We have recently seen some dreadful famines and plagues. The Ebola outbreak killed 11,282 individuals, and the AIDS epidemic has so far claimed 1.7 million deaths worldwide. But this is nothing compared to the Black Death which killed 60% of Europe’s population in the 14th century, or the diseases brought to the Americas which killed more than 90% of the native population. The most recent serious epidemic was the flu of 1918 which killed about 70 million people – 4% of humanity. There has latterly been nothing that horrific.

Even famines don’t kill like they used to, thanks to world food aid. There are significant decreases in rainfall, especially in the USA and northern Africa, but thankfully nothing that causes famines on the scale of those in the past. Most hunger today is caused by war, not famine – and there are now twice as many people suffering from obesity worldwide as malnutrition.

Jesus said that he would come when the gospel is preached throughout the world

Of course, statistics don’t tell the terrible stories of personal suffering. The fact that an individual is less likely to suffer from persecutions, war, famine and disease does not lessen in any way the horror of these events or our need to respond with help and compassion for those enduring them. Nevertheless, we must be careful not to play false with reality.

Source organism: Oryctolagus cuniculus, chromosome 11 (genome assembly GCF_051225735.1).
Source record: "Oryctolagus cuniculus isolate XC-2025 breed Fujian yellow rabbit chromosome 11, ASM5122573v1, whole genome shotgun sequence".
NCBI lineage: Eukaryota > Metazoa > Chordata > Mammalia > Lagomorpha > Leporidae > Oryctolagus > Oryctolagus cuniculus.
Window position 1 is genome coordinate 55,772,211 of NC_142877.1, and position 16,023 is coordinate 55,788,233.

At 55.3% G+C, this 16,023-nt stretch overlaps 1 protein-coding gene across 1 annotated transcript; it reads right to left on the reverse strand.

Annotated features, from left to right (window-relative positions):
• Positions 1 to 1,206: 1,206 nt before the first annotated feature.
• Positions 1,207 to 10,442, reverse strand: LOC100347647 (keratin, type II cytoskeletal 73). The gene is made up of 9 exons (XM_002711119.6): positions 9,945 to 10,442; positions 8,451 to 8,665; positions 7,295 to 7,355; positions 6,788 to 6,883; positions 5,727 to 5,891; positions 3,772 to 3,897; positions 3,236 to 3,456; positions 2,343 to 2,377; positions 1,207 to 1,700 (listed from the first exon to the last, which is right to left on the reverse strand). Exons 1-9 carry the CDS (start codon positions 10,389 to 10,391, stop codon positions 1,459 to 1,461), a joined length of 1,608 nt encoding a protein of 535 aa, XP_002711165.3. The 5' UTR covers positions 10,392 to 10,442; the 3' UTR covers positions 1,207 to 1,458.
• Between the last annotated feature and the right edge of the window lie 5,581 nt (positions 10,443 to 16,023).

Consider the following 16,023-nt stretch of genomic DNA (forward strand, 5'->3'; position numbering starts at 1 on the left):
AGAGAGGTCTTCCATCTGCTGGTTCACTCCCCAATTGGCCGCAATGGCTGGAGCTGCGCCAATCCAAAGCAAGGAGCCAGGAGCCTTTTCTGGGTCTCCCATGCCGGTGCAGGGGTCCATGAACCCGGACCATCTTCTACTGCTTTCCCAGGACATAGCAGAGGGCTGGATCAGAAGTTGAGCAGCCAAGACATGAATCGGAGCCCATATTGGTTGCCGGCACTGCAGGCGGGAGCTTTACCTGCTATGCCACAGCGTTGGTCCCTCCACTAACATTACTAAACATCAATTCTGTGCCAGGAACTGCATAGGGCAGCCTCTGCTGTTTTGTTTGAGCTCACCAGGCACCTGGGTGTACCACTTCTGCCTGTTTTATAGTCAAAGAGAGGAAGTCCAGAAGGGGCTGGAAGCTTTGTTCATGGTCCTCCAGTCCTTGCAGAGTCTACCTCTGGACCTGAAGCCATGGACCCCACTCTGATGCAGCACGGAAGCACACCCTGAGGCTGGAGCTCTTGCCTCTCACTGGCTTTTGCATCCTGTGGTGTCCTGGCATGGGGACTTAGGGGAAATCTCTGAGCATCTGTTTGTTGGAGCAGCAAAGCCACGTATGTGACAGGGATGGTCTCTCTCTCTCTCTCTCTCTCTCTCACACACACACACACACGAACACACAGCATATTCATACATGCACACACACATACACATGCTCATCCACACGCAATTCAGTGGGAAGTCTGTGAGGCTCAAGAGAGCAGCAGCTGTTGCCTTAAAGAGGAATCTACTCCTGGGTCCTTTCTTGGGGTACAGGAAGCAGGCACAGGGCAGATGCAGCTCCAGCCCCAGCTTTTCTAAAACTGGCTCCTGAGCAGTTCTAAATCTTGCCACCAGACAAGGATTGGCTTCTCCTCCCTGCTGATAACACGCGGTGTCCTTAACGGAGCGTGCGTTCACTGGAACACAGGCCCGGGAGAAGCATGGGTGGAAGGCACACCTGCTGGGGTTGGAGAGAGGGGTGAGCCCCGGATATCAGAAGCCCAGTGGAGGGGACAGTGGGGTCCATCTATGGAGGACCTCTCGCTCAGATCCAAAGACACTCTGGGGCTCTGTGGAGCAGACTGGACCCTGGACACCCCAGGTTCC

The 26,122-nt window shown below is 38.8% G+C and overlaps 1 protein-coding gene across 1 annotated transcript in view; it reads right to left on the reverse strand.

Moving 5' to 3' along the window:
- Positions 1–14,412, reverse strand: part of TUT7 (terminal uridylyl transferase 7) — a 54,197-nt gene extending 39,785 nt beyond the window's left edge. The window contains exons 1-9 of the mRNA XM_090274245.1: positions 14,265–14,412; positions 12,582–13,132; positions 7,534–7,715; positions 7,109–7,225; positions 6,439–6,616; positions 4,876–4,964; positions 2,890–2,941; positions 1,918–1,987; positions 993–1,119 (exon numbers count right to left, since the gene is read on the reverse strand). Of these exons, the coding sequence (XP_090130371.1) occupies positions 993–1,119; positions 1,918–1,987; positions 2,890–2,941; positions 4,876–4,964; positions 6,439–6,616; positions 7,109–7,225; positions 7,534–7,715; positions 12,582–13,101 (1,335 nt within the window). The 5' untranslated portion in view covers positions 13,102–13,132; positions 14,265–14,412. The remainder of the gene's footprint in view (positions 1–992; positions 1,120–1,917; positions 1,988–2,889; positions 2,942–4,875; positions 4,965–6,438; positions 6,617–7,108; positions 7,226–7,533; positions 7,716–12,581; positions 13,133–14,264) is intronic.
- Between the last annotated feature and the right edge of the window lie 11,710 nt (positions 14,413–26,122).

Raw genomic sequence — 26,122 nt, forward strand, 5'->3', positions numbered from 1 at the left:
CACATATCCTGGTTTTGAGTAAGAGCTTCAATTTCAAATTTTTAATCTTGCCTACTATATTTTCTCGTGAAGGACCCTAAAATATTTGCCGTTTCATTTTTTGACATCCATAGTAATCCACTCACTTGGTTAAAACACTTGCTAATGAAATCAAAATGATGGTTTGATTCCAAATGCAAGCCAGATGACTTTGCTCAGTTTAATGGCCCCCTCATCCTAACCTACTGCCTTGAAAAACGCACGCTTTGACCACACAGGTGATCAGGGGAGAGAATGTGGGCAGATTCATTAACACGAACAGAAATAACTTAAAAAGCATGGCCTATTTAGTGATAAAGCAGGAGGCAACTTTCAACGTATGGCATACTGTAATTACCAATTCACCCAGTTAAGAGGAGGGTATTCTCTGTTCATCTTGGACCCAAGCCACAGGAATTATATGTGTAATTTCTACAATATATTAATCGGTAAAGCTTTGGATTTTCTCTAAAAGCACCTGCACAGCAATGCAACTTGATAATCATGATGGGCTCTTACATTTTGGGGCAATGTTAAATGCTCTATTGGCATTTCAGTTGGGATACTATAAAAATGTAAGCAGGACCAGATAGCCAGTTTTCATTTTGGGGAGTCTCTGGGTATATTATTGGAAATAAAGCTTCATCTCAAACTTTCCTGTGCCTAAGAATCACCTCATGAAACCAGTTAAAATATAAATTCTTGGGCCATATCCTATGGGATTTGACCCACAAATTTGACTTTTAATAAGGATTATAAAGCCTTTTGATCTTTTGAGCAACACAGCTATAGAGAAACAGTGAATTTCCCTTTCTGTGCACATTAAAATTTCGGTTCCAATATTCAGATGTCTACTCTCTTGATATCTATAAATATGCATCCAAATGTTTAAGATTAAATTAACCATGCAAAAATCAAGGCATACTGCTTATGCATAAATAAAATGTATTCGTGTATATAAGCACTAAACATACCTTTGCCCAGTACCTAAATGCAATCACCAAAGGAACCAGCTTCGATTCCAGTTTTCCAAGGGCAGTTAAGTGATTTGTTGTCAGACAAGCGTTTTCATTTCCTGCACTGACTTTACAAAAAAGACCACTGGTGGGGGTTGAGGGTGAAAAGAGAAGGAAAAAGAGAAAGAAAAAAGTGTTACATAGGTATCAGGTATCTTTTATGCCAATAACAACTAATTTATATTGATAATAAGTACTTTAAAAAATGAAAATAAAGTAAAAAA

Many Christians will be the last to accept these statistics – not because they are natural pessimists, but because they think that Jesus predicted things would worsen until he comes. Actually, he said the opposite. Jesus described only one sign of his coming and listed several others which he said did not portend the end: ‘You will hear of wars and rumours of wars, but see to it that you are not alarmed. Such things must happen, but the end is still to come. Nation will rise against nation, and kingdom against kingdom. There will be famines and earthquakes in various places. All these are the beginning of birth-pains’ (Matthew 24:6-8).

After listing these and other events that do not necessarily indicate that the end is near, Jesus described the only one that does: ‘And this gospel of the kingdom will be preached in the whole world as a testimony to all nations, and then the end will come’ (v14).

The reason Jesus warned us about wars, famines and persecutions was that when those terrible things happened, we would know that God was still in control. The ancient and medieval Church suffered much more than we do and took comfort from the fact that Jesus had predicted these things. But Jesus didn’t say they would continually get worse; and he specifically didn’t link them to his coming.

There is still terrible suffering in the world today; but we can’t say whether it will increase or decrease before the End, because Jesus didn’t tell us. However, he did say that he would come when the gospel is preached throughout the world. And what do we see today? Worldwide missions are exploding with growth! This is something we can help promote and point to with a smile – instead of a frown.

David Instone-Brewer is senior research fellow in Rabbinics and New Testament at Tyndale House, Cambridge